TEHELKA’s exposé on the rampant corruption in the Assam Rifles (Commission Officers by Shyju Marathumpilly, 4 October), the oldest paramilitary force in the country, led to a massive outrage not just in the Northeast, where it spearheads counterinsurgency operations, but across the country. Several officers and men of the paramilitary force, also known as the “sentinels of the east”, were caught on camera accepting bribes. The sting operation codenamed Operation Hilltop was carried out with the help of a contractor with the Assam Rifles.
Though the Assam Rifles ordered an internal probe following the exposé, the attitude of the force since then raises doubts over the seriousness of its intent to curb the corrupt practices that seem to have eaten into its vitals.
On 24 October, a letter was dispatched to TEHELKA from the office of the director general of the Assam Rifles at Shillong in Meghalaya. In the letter, it is alleged that TEHELKA did the story based on the version of a contractor, CC Mathew, who had already been “blacklisted” by the paramilitary force. The magazine has also been accused of deliberately trying to malign the reputation of the force and its senior officers in order to sell a sensational story line. The Assam Rifles has also asked TEHELKA to publish an unconditional apology and remove the exposé from all digital platforms.
However, not even once have the authorities in the paramilitary force denied that the officers and men posted at the Shillong headquarters were accepting bribes. Instead, they have chosen to be ambivalent on the prevalence of large-scale corruption in their midst and are now trying to train their guns on TEHELKA.
By hurling baseless allegations at TEHELKA, the Assam Rifles seems to be trying to bury the sordid truth. Perhaps, the authorities of the paramilitary force hope that by putting pressure on the magazine, they can save the skins of those who were caught on camera. But the attempt is bound to fail as people across the country have already seen the footage that shows officers and men of the force accepting bribes.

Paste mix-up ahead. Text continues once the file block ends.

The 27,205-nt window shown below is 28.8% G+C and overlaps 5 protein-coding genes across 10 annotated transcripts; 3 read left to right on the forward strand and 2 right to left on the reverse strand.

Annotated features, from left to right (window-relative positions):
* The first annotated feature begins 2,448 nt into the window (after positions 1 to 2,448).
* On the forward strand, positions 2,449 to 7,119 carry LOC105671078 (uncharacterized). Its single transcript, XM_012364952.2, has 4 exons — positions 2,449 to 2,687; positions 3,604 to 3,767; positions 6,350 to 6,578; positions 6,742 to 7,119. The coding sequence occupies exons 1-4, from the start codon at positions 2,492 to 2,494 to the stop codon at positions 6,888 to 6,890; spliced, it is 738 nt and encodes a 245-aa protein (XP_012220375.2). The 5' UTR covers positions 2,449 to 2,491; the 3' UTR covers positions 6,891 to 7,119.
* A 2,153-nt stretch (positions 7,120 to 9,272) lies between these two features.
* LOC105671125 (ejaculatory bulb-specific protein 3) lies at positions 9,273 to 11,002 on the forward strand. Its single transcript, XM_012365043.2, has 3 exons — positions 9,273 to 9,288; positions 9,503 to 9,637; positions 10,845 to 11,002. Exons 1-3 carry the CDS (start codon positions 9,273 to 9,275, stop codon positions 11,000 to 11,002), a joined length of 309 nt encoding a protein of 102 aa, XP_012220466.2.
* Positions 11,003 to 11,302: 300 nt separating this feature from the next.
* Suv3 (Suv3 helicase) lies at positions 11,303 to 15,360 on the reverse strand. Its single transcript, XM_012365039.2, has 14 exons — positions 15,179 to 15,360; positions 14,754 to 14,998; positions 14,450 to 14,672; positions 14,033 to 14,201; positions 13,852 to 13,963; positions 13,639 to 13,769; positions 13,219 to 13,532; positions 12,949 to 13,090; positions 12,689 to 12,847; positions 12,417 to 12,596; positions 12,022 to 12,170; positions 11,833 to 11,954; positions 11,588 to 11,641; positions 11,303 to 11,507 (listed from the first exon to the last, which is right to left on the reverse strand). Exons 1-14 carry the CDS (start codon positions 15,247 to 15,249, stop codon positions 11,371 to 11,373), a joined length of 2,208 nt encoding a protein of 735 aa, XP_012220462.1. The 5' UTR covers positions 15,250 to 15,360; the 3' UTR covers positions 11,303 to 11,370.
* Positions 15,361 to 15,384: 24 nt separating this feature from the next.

TEHELKA has always maintained that the sting operation was carried out with the intention of bringing to the public domain the deeprooted corruption in the Assam Rifles. The contractor, Mathew, was the whistleblower who helped TEHELKA to expose the corrupt practices. Even if he was “blacklisted”, as the Assam Rifles claims, that does not in any way detract from the fact that officers and men of the paramilitary force were caught on camera accepting bribes. It seems that by raising this irrelevant issue, the Assam Rifles is only trying to divert attention from the crux of the matter.
“The exposé brought the sordid truth to light and that is why senior officers in the force are worried,” says an Assam Rifles officer posted in southern Assam, who does not wish to be identified. “I have been working with the paramilitary force for the past 20 years and have seen first-hand how corruption has increasingly become commonplace. The sting by TEHELKA exposed corruption at the headquarters, but it affects the force at every level. There is massive corruption at the sector level and even at the battalion level. Of course, there are many honest officers, but most of them have been sidelined. We have to keep quiet for the sake of our job.”
Adhering to best traditions of journalism, TEHELKA has expressed its willingness to fully cooperate in any probe into corruption in the Assam Rifles. It has offered to provide all the evidence that is in its possession to the investigation authorities.
“The need of the hour is an independent probe and not an internal inquiry. It is disheartening to see how Assam Rifles has been backing the corrupt officers and men even after they were caught on camera,” says Suhas Chakma, director of the New Delhi-based Asian Centre for Human Rights. “Now that they are asking TEHELKA to apologise, it seems even more likely that the internal inquiry is just hogwash.” Is this what is expected of the oldest paramilitary force of the nation?